T talk about your observations – students should discuss their findings among themselves and then report back to the whole class. The teacher should facilitate this discussion, compiling ideas on a board, while gradually leading the students to the answers. The teacher might do this by gradually providing key details of the image like the date, title, and caption.
A variation to consider: instead of focusing on a single image, distribute to groups of students 4-5 images related to a specific topic but representing different perspectives. For example, for a unit on the Cold War, you might use a poster for the film, “I Married A Communist” (1949), a political cartoon critical of Sen. Joseph McCarthy, a civil defense pamphlet on how to prepare for a Soviet nuclear strike, and a photograph of a 1950s Flag Day ceremony. These varied images will introduce the students to some of the many conflicting perspectives on the Cold War. This version of S.I.G.H.T.tmalso opens up the opportunity for students to teach each other and to work on developing their oral presentation skills. The teacher can ask each group to stand before the class to report their findings regarding their image, including their deliberations on certain details and proposed interpretations. To encourage maximum participation, you might consider establishing a rule that each member of the group is required to say something in this report.
Research – using the information about the image you have provided (the date of the image, the name of the person who created it, the context in which it was created, etc.), your students can conduct further research into its origins and historical significance. For example, after studying a few of Dorothea Lange’s photographs of Japanese internment camps during World War II, students conducting additional research would discover that her opposition to the internment program shaped her choice of subjects and symbols in her photographs. This follow-up research has the additional benefit of showing your students how to find and use other visual primary sources on their own.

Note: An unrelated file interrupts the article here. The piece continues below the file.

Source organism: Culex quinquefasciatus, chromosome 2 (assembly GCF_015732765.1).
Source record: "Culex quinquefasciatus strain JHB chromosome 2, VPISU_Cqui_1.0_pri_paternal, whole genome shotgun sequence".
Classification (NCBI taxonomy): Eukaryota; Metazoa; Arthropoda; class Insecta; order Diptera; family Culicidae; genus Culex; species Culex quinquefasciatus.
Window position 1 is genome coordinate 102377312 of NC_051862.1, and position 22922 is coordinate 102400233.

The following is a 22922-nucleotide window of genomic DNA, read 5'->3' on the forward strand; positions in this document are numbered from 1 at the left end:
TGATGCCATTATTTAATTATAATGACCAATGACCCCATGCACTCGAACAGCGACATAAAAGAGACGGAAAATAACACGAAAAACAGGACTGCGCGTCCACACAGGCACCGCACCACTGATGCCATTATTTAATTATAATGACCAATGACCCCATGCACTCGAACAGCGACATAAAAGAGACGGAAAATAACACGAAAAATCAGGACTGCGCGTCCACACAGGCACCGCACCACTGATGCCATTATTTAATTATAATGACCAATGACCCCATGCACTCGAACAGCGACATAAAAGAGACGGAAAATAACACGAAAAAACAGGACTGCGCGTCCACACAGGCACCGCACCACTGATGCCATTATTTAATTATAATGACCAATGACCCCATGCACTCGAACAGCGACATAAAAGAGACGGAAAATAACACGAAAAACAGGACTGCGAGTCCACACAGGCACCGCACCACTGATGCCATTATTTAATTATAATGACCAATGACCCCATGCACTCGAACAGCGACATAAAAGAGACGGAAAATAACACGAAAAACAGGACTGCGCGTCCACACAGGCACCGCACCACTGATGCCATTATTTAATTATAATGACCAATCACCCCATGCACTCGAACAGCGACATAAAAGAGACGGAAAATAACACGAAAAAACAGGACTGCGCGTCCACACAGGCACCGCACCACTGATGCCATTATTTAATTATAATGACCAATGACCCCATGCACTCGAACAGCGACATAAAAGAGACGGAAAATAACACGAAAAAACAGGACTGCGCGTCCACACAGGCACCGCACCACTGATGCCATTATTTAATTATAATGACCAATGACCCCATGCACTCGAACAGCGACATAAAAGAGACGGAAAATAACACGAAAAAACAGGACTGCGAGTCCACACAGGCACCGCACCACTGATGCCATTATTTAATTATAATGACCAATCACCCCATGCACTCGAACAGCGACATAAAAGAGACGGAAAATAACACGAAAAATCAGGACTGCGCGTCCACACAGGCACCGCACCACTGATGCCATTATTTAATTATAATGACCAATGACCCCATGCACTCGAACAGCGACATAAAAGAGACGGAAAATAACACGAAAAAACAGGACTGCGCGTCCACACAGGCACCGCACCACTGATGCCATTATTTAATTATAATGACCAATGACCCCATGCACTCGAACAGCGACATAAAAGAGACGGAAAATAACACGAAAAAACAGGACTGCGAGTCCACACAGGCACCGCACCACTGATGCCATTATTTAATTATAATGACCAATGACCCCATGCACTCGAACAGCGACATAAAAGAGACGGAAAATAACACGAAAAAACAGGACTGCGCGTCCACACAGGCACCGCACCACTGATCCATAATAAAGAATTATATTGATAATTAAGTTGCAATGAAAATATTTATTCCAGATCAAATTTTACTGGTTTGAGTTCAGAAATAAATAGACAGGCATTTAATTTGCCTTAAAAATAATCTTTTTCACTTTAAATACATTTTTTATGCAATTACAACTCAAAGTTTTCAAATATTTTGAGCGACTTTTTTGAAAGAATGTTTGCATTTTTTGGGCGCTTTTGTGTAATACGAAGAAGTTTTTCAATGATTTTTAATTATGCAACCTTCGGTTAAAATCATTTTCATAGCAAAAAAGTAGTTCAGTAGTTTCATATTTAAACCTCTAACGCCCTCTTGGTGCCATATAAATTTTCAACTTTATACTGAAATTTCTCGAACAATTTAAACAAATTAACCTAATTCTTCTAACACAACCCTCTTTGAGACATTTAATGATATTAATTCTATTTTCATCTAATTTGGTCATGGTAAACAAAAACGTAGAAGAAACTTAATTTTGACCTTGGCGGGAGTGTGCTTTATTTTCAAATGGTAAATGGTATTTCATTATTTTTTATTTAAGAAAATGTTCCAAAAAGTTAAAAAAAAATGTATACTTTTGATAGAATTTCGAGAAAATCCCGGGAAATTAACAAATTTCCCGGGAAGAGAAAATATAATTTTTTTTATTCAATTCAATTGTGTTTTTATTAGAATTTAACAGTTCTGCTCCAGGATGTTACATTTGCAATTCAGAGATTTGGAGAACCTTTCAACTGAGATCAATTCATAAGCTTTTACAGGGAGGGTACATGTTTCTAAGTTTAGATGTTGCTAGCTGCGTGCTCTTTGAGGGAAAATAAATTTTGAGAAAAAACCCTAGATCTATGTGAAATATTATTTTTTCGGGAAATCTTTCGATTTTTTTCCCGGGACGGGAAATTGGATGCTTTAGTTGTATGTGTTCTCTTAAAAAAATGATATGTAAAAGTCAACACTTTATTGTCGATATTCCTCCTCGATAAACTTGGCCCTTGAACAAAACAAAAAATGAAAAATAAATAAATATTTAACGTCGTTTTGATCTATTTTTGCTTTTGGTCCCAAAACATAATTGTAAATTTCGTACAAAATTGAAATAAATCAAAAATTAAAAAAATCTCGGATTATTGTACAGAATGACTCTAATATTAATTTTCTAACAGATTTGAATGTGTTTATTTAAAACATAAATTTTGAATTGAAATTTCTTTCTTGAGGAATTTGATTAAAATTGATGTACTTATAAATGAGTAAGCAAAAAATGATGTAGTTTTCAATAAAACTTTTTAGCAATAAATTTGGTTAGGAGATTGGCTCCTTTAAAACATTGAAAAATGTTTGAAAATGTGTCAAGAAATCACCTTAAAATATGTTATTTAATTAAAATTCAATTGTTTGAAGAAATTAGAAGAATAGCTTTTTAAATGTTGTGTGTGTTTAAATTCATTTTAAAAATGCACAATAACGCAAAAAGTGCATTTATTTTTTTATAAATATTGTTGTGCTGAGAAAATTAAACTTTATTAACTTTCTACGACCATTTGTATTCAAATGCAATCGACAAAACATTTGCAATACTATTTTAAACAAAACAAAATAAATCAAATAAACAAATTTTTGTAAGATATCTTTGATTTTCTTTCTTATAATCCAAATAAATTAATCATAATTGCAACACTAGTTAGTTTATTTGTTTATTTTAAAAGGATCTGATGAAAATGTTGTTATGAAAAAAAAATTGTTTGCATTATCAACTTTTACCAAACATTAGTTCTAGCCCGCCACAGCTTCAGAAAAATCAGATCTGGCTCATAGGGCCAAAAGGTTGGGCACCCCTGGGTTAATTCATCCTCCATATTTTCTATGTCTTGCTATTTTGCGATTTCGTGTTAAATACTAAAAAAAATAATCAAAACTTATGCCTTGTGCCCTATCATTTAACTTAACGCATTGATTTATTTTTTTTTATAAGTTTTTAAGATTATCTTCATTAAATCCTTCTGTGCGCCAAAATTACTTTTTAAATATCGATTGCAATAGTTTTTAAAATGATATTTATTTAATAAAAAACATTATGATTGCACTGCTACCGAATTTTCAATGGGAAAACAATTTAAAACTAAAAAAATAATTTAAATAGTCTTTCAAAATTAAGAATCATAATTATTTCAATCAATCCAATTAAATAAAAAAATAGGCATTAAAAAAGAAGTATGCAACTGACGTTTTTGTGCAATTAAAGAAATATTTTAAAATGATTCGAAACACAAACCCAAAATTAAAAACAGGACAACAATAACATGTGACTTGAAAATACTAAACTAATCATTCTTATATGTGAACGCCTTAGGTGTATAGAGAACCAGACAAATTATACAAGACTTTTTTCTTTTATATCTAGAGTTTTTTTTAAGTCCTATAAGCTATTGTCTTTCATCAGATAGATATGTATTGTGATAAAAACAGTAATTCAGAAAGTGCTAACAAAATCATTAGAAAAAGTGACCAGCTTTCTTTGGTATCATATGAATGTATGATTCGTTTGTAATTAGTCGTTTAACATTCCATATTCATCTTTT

Create links between images and written primary sources – pairing images with written primary sources can be a very effective way to draw out the key ideas in the latter. For example, presenting Paul Revere’s drawing depicting the Boston Massacre in conjunction with written primary source documents about the event will help students understand more fully how and why some interpreted the incident as an example of rising British disregard for the rights of American colonists.
Other image-related activities
1. Simulations and dramas – ask your students to develop a simulation based on an image or set of images. For example, using photographs of lunch counter sit-ins from the Civil Rights movement, students could take on the roles of the various figures involved to explore the different sides of the controversy. Teachers might want to provide some related written primary sources to inform the students’ knowledge of their characters.
"The Friendship Nine"
January 31, 1961
2. Short writing assignments – ask your students to respond in writing to a historic image. Such an assignment might be as small as asking students to write a caption for an image, or it could require more detailed and extensive analysis. Consider how this form of low stakes writing might engage reluctant students or students with learning challenges.
3. Image essay projects – ask your students to create an image essay on a given topic such as slavery or immigration. Require them to find a set number of images to explore the key dimensions of a historical issue. Teachers can determine the appropriate amount of writing to accompany this assignment that could range from providing basic captions to an overview essay and extended captions.
Note: In all of these exercises, it is essential that students distinguish between images that are primary sources – that is, images produced in the period being studied – and images that represent imagined recreations of historical events. There are many paintings, for example, of the Trail of Tears, but all of them date to the 20th century. The latter are not necessarily illegitimate, but they should be used with care.
This article originally appeared in NCHE's History Matters! newsletter and is a fine example of the types of insight that our members receive on a monthly basis.